Victory From #TheHill

Victory from #thehill (a #TvsZ #safezone)

This last hour shall not take the remaining humans. No longer do we hide from drooling zombies in a bus or at the crossing. TAKE TO #THEHILL!!!!! Claim your rightful victory while we spit down on the sub-existences from our victorious perch.



(For the context of the following post, please review:


Part flash-mob. Part Hunger-Games. Part Twitter-pocalypse. Part digital feeding frenzy. Part micro-MOOC. Part giant game of digital tag.  #TvsZ is played across Twitter and other digital platforms. It is designed to demonstrate virtual community, teach new media literacy, and provide a creative digital adventure. Start by reading the basic rules. Interested? Register for the game and subscribe to the email list below.

Professional Development

Early on in my online teaching career, I learned how to manipulate the professional development requirements set forth by the Wyoming school district. Monopolizing on situational conveniences and registering for courses that were known for free pastries and coffee were priority numero uno. There was no development of my profession, even when I paired with a WY registered agent from the USA. In fact, there was no professional in my professional development. My experiences were stagnant, withdrawn, and expected – all descriptives which should be far removed from the professional development experience. Ironically, I wasn’t developing professionally until I took control of my own online learning and looked beyond the supplied district courses each summer. Empowerment of learning came with ownership of learning. I developed because I owned my learning and began to understand the origins of the professional development push. The etymologist in me reminded the educator in me to get my affairs in order.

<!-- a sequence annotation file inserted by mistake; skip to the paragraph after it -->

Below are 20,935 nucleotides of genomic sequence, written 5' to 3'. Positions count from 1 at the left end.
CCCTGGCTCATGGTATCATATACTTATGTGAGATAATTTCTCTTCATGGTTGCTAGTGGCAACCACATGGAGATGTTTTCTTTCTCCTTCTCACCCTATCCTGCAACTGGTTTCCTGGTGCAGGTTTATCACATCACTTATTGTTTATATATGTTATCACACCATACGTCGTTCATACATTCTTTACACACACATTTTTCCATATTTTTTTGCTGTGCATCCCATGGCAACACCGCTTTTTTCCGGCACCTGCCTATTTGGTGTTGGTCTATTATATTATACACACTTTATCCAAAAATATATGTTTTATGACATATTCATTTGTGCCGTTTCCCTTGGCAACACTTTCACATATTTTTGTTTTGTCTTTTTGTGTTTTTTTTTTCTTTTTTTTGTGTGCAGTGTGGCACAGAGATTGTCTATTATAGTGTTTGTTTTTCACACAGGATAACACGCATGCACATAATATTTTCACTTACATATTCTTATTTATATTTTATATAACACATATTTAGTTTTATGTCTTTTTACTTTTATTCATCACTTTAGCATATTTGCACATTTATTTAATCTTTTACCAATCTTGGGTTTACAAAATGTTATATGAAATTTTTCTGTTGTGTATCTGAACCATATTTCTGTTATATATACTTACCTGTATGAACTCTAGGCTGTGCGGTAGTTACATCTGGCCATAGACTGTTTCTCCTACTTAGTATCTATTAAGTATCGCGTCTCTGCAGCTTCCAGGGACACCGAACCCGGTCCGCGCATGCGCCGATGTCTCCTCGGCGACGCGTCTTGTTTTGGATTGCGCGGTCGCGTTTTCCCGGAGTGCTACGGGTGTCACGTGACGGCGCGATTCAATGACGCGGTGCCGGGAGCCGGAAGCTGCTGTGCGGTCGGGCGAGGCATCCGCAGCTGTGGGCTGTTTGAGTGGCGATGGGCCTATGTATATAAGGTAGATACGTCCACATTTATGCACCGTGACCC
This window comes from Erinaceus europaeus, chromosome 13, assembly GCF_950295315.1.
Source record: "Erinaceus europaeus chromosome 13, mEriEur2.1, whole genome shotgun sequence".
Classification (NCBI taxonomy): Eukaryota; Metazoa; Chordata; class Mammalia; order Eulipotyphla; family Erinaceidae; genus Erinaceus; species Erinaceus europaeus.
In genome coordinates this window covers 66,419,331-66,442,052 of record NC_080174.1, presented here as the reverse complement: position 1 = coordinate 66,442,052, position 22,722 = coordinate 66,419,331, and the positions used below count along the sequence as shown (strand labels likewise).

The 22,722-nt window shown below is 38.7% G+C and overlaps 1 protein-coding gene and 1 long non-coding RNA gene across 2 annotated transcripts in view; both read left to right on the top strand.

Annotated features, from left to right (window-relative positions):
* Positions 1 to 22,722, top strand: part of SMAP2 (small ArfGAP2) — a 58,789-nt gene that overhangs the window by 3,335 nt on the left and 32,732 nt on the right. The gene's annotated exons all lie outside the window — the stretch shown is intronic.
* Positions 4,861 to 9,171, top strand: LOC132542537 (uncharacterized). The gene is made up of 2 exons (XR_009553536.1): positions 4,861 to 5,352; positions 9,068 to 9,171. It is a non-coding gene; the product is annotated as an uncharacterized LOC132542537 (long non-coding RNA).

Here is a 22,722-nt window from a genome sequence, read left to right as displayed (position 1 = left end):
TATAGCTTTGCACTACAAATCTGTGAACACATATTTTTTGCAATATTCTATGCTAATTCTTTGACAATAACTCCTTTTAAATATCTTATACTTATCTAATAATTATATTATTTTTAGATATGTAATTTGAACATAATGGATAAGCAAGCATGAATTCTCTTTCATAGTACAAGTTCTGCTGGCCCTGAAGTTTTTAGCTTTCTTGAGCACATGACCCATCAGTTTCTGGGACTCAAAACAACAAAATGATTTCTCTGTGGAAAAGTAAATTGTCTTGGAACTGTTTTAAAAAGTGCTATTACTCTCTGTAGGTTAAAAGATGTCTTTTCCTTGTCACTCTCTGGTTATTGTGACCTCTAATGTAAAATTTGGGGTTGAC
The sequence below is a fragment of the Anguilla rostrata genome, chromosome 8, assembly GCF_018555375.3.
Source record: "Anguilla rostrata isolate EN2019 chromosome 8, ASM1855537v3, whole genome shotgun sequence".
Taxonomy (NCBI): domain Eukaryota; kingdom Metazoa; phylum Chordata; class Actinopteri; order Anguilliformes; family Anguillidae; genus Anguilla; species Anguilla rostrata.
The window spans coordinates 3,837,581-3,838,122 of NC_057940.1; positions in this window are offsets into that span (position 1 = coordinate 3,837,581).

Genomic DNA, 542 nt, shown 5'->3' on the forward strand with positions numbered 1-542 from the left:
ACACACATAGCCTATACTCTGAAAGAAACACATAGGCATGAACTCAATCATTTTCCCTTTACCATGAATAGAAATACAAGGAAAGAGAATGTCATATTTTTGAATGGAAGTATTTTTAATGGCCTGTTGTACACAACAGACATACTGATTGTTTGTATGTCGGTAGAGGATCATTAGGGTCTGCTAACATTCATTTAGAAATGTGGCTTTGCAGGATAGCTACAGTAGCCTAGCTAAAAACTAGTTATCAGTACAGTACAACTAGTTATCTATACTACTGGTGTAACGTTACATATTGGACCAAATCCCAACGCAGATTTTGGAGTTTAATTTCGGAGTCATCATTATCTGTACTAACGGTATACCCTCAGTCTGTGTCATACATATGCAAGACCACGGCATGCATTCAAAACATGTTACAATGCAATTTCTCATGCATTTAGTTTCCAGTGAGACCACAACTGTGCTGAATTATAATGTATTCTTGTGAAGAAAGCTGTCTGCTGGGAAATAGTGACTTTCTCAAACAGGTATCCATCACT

WY Registered Agent

The Etymology of “Wyoming’s Professional Development”

The word “professional” has Latin roots (professionem), and means “a public declaration; to declare openly.” To be a professional is to profess openly that you are qualified to make sound declarations. Likewise, the term “development” has Latin roots, and the earliest reference can be found in Pickering’s glossary of Americanisms (1816) and referred to an individual “bringing out latent possibilities.” During the early 19th Century, Pickering’s “development” reference was probably due to the improvements made on new lands and the state of economic advancement across the United States.

So often educators talk about professional development without understanding the power of the phrase itself, and sometimes returning to the origin of words can remind us of language’s initial intentions. This is what caused me to reconsider my professional online development practices. Consider the above etymology of the phrase we toss around happenstancingly (<-new word). Quite literally, when educators engage in professional development, they are making a public declaration that they hope to bring out latent possibilities. I love that phrase: Latent possibilities. How powerful to assume an activity which invokes latent possibilities of the professional company agent service.

Professional Development = Possibility Development